As Christmas fast approaches, Paul Allen looks at the past, present and future of Zero Carbon Britain…
This time last year we were all still reeling from the paradox of the UN climate conference in Durban. After the disaster of Copenhagen, and little better in Cancun, expectation on any form of deal, and the future of the entire UN process, was not high. While governments avoided disaster in Durban, they by no means responded adequately to the mounting threat of climate change. The decisions adopted fall well short of what is needed.
This time last year a key major stumbling block was delays in agreement over the extension of the Kyoto Protocol post 2012. The final compromise allowed countries to hold their positions by agreeing to further negotiations at the next exciting instalment in Doha, Qatar. This slow progress highlights the difficulties with international climate negotiations, made very apparent from the Copenhagen conference onwards. Delegates (and even presidents) with the best intentions can only act in accordance with how people think about rapid de-carbonisation (at least in democratic states), otherwise any bold promises made at the UN negotiations won’t make it through domestic political systems.
This time last year we knew it was important to build on the previous Zero Carbon Britain reports. We wanted to develop a much more detailed positive vision to get people excited about what it could actually be like if the negotiators did what they were actually meant to do – developing a signed an agreement capable of keeping us below 2 degrees. But back in December 2011 the new research was all just a vision, we know that so much had happened in the three years since the research closed on the last edition of the ZCB2030 report that a lot needed updating, detail needed delving into, areas needed correcting and the energy model required development.
So a member’s appeal begun for a new report and we waited for your support to arrive…
The final response was amazing and very moving personally for me. So many people had valued the impact of the last report that they were committing to help us do it again. Not only individuals – trusts, universities and other charities were coming on board and offering support.
By the end of March we know we had enough to press on so the new ‘Research Co-ordinator’ position was drafted and advertised. Excitedly we short listed five likely candidates and after a gruelling couple of days, and despite some very strong candidates, we were all unanimous on selecting Alice Hooker-Stroud, for here academic rigour, co-ordination skills and meticulous attention to detail. Within a week Alice was helping us interview the rest of the team in time for research to begin in July.
At this point it also became clear that several other organisations recognised what we were trying to do and offered very practical strategic collaborations. Arts Council Wales are thinking ahead of the curve and have offered to support three residencies at CAT, the first of which was to be based in the ZCB team. Our aim was not to do the research, then hand it to an artist to interpret, but rather to embed the artist in the research team to join us in our inquiry into what a truly sustainable future would be like to live in. We were pleased to recruit Joanna Wright to the team in this new and exciting role.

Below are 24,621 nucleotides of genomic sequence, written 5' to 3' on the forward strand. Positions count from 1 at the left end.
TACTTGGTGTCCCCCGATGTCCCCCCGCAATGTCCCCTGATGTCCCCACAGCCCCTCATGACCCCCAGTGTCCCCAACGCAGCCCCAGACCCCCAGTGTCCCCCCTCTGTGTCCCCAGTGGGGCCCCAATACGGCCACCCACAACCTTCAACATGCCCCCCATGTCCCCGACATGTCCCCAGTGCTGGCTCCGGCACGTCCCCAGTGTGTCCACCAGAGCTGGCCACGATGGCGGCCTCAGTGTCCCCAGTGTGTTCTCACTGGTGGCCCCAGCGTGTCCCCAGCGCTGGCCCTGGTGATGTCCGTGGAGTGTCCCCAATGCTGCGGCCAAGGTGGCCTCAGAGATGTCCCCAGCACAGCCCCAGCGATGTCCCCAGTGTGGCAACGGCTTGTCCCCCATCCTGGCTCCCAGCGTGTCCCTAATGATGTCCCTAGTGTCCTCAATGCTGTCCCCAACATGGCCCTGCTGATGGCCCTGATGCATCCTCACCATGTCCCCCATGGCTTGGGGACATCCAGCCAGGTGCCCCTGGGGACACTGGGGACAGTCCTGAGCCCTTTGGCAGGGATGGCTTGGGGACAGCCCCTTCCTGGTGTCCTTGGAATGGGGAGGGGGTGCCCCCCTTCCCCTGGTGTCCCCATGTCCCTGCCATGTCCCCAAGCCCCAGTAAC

One of my clear highlights of the year was September when CAT hosted an ‘Emergence Summit’ to integrate CAT’s work on Zero Carbon Britain with the arts and creative practices in a crucible of ideas and visions for exploring a sustainable vision of the future. Another exciting collaborator – Swansea’s Volcano Theatre Company, conceived the Emergence concept with the aim of linking the arts with sustainability, not just in terms of reducing the impact of each performance, but also in the concepts into which they engage. We have the technologies we need: the main challenges now are much more cultural! The five day ‘Land journey’ and three day ‘Summit’ formed an inspiring, creative, emergent space to break through the silo’s and bring together key thinkers and change makers from the sustainability and the arts sectors to explore how we can work together to ‘create the future’.
Nick Capaldi Chief Executive of Arts Council Wales summed it up well:
As I, personally, grapple with the difficult issues, I’ll be depending on the arts for those projects and initiatives that will help develop within me the imagination and intuition to begin focussing on dimensions of learning and experience that (for the moment at least) remain beyond my grasp. So I look to the artists amongst us to use their best imagination, their most inquisitive curiosity, their most forensic inquiry, to search more intensely, and to reveal more eloquently the insights that will lead me to a deeper and more rooted understanding. What I understand I can engage with. And what I can engage with I can change.”
As the year draws to a close the first gleanings from the new research clearly indicate that next year is going to be a very exciting and a very busy time both for us here at CAT, and across the wider green movement.